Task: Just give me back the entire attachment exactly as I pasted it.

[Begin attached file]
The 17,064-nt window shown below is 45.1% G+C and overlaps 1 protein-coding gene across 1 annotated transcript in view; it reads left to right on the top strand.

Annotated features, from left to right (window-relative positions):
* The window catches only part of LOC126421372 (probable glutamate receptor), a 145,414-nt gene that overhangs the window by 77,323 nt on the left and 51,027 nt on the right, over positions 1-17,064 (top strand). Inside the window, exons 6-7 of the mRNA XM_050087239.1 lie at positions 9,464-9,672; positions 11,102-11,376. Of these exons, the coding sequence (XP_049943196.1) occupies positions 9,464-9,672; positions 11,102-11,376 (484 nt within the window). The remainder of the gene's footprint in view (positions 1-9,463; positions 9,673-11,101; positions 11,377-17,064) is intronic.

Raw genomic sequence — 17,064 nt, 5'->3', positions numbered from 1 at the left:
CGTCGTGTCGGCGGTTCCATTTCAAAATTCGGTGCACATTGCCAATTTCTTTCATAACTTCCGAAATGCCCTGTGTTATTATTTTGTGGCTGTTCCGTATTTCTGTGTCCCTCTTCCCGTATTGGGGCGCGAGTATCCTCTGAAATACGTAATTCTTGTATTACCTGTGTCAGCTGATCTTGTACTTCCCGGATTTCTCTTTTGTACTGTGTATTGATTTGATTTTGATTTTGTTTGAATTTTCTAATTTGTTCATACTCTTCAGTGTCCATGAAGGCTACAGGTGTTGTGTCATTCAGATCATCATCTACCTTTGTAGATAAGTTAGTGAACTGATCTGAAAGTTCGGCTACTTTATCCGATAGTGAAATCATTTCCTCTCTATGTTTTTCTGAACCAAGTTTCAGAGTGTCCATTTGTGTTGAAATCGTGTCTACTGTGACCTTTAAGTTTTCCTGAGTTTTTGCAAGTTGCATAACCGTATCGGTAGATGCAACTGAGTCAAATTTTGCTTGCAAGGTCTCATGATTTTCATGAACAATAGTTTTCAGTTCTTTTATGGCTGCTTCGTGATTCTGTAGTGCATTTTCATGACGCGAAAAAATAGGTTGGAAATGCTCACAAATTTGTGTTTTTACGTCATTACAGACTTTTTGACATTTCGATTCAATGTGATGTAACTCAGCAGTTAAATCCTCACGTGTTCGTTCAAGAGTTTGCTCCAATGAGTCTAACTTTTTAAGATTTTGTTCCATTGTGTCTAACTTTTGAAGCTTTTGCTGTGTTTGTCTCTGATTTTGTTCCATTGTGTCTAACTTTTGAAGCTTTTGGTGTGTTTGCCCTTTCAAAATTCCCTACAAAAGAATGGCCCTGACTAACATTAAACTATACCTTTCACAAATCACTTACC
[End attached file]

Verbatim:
The 17,064-nt window shown below is 45.1% G+C and overlaps 1 protein-coding gene across 1 annotated transcript in view; it reads left to right on the top strand.

Annotated features, from left to right (window-relative positions):
* The window catches only part of LOC126421372 (probable glutamate receptor), a 145,414-nt gene that overhangs the window by 77,323 nt on the left and 51,027 nt on the right, over positions 1-17,064 (top strand). Inside the window, exons 6-7 of the mRNA XM_050087239.1 lie at positions 9,464-9,672; positions 11,102-11,376. Of these exons, the coding sequence (XP_049943196.1) occupies positions 9,464-9,672; positions 11,102-11,376 (484 nt within the window). The remainder of the gene's footprint in view (positions 1-9,463; positions 9,673-11,101; positions 11,377-17,064) is intronic.

Raw genomic sequence — 17,064 nt, 5'->3', positions numbered from 1 at the left:
CGTCGTGTCGGCGGTTCCATTTCAAAATTCGGTGCACATTGCCAATTTCTTTCATAACTTCCGAAATGCCCTGTGTTATTATTTTGTGGCTGTTCCGTATTTCTGTGTCCCTCTTCCCGTATTGGGGCGCGAGTATCCTCTGAAATACGTAATTCTTGTATTACCTGTGTCAGCTGATCTTGTACTTCCCGGATTTCTCTTTTGTACTGTGTATTGATTTGATTTTGATTTTGTTTGAATTTTCTAATTTGTTCATACTCTTCAGTGTCCATGAAGGCTACAGGTGTTGTGTCATTCAGATCATCATCTACCTTTGTAGATAAGTTAGTGAACTGATCTGAAAGTTCGGCTACTTTATCCGATAGTGAAATCATTTCCTCTCTATGTTTTTCTGAACCAAGTTTCAGAGTGTCCATTTGTGTTGAAATCGTGTCTACTGTGACCTTTAAGTTTTCCTGAGTTTTTGCAAGTTGCATAACCGTATCGGTAGATGCAACTGAGTCAAATTTTGCTTGCAAGGTCTCATGATTTTCATGAACAATAGTTTTCAGTTCTTTTATGGCTGCTTCGTGATTCTGTAGTGCATTTTCATGACGCGAAAAAATAGGTTGGAAATGCTCACAAATTTGTGTTTTTACGTCATTACAGACTTTTTGACATTTCGATTCAATGTGATGTAACTCAGCAGTTAAATCCTCACGTGTTCGTTCAAGAGTTTGCTCCAATGAGTCTAACTTTTTAAGATTTTGTTCCATTGTGTCTAACTTTTGAAGCTTTTGCTGTGTTTGTCTCTGATTTTGTTCCATTGTGTCTAACTTTTGAAGCTTTTGGTGTGTTTGCCCTTTCAAAATTCCCTACAAAAGAATGGCCCTGACTAACATTAAACTATACCTTTCACAAATCACTTACC